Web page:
“Grand Prix” by David Hodges, Doug Nye and Nigel Roebuck. 244 pp. 18″ x 10″ (Michael Joseph, London. £19.50) There have been many coffer table publications about motor racing, but this lavish book manages to combine spectacular presentation with an extremely authoritative and accurate approach to the information provided. Split into four main sections, it opens with a comprehensive history of the sport, handled concisely and readably by David Hodges. Splendid her drawings highlight this section of the book which concentrates on all the most famous (and significant) marques to compete since this spectacular upon began. Respected historian Doug Nye then takes the reader through a team-by-team analysis of all the important (and unimportant!, marques which
have competed in Grand Prix racing, first rate colour paintings of the cars involved robbing shoulders with some excellent, and some frankly ghastly, portraits of designers, owners and key personnel.
The third section of the book is perhaps the most interesting because “the drivers” section comprises twenty-five men who Nigel Roebuck personally feels merit inclusion. Roebuck’s assessment of these drivers is CSSelltially honest and in no way moderated when it come to frank criticism. On Graham Hill he remarks, “if his stubbornness was unattractive it was also precisely what made him the driver he was”. He criticises James Hunt’s associated crowd of hangers-on, but admits that the Englishman “brought a lot to the party” and highlights this section by including quite the most sensible and sensitive profile on the late Ronnie Peterson that the writer has ever encountered. If anything he undersold Gilles Villeneuve’s talent, probably oversold Mike Havnhorn’s cavalier approach and unfortunately found one profile overtaken by events since Niki Lauda has announced his return to racing between the writing and the publishing of this work!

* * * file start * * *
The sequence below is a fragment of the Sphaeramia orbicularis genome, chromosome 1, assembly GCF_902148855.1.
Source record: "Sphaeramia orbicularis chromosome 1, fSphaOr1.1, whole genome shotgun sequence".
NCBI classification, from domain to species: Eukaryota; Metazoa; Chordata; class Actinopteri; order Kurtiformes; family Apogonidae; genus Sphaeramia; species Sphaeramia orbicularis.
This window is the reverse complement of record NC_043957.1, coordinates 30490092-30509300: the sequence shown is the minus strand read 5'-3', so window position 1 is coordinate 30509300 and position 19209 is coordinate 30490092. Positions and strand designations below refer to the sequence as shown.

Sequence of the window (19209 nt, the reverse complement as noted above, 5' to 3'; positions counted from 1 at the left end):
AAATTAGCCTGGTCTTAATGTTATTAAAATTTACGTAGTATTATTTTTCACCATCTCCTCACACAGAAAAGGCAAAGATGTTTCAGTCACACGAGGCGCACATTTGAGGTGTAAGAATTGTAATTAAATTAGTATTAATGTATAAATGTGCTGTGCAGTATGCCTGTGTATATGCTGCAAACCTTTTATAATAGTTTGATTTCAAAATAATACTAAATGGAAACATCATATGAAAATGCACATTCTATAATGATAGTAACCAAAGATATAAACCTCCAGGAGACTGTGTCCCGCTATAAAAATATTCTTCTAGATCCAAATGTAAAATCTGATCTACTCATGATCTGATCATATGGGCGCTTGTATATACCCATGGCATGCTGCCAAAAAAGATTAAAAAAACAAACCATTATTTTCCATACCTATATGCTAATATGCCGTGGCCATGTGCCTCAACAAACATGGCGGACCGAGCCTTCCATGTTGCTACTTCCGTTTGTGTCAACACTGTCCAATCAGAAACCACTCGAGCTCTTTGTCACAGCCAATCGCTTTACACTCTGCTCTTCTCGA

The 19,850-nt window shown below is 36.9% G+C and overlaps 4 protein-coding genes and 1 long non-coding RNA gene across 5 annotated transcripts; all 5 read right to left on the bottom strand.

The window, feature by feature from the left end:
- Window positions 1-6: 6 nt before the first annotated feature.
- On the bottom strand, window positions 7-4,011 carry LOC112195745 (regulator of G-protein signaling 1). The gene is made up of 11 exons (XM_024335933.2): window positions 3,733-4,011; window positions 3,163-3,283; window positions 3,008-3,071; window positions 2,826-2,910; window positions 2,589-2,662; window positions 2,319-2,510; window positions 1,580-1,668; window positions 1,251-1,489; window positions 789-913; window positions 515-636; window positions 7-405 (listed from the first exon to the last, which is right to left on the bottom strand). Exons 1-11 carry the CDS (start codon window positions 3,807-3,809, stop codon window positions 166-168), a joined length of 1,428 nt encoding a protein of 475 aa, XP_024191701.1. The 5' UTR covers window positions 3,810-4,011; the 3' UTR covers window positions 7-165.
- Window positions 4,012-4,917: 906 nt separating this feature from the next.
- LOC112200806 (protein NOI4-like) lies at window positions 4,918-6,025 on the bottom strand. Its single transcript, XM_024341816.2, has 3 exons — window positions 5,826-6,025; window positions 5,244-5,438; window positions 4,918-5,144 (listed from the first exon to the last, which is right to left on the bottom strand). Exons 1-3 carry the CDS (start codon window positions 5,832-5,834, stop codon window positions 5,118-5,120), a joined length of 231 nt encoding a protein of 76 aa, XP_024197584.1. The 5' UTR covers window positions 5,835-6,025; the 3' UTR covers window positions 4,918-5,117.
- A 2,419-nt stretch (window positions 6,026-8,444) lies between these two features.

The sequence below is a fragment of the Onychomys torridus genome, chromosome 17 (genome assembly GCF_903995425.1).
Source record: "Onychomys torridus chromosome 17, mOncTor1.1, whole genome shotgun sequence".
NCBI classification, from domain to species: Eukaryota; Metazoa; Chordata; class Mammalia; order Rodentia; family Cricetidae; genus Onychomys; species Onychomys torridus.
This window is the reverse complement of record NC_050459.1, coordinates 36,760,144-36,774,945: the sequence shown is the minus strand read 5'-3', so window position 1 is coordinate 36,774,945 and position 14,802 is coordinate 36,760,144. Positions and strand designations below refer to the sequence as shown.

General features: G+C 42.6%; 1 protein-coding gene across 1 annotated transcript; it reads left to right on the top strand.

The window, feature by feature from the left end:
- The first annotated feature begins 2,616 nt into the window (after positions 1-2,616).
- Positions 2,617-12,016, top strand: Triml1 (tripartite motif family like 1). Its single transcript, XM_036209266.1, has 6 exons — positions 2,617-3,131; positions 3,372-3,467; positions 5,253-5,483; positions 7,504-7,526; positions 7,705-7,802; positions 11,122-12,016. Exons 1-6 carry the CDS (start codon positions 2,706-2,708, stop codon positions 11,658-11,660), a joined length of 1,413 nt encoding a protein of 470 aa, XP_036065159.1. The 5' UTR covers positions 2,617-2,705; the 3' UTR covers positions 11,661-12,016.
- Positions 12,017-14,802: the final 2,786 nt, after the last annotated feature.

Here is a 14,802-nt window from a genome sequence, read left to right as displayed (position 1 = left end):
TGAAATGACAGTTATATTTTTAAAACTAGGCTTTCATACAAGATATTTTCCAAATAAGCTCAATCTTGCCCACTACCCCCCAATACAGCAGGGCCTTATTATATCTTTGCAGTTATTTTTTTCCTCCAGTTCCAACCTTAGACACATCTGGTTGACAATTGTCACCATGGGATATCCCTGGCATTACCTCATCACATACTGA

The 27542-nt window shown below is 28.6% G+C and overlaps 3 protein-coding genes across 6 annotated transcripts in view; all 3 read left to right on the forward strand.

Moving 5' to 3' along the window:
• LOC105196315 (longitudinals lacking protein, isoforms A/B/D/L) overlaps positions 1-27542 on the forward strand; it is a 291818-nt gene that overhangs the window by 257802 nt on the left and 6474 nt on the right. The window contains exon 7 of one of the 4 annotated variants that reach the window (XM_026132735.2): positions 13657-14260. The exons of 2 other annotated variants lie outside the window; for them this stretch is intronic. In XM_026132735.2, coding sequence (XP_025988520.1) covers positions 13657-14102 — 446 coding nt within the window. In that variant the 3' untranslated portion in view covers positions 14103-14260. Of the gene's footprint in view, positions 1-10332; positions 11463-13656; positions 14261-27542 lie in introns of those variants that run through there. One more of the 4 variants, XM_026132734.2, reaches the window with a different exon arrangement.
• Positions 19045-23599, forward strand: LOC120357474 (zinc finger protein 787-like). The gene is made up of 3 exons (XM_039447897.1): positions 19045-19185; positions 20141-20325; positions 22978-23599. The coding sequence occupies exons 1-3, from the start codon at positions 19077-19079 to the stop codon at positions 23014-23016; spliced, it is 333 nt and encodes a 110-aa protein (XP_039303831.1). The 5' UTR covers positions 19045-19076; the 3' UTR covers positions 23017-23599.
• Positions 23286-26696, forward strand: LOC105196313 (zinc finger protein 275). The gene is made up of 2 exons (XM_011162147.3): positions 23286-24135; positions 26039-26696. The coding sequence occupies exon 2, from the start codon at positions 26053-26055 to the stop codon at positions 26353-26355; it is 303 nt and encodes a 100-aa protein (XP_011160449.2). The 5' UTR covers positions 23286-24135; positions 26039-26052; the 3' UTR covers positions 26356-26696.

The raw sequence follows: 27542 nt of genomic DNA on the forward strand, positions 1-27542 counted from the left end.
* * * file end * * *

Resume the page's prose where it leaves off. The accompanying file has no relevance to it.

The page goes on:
Each of these driver profiles overlays a sepia tint drawing, some of which are splendid (Peterson, Andretti, Villeneuve), others ranging from good to positively actionable. I fully realise that Nati Lauda is in less than pristine facial condition since that dreadful accident at NOrburgring in 1976, but his particular drawing makes him look like a candidate for the Hammer House of Horror! Not very flattering, to say the least.
Finally there is an interesting section about the Grand Prix circuits of the world, colour paintings provided of each track. A particularly novel approach, many of the circuits viewed from particularly unusual angles. In artistic circles it is often believed that a few minor flaws enhance an otherwise perfect canvass. That’s how I view “Grand Prix”. At £19.50 it can hardly be described as expensive since it offers such a consistently high level of good quality content.
Haynes of Sparkford, Yeovil, have issued akin catalogue of their books and workshop manuals. listing over 500 titles, and with 68 pages in full colour. Sr costs Cl post free, which is refunded in full against any subsequent purchases from them valued at £5 or more.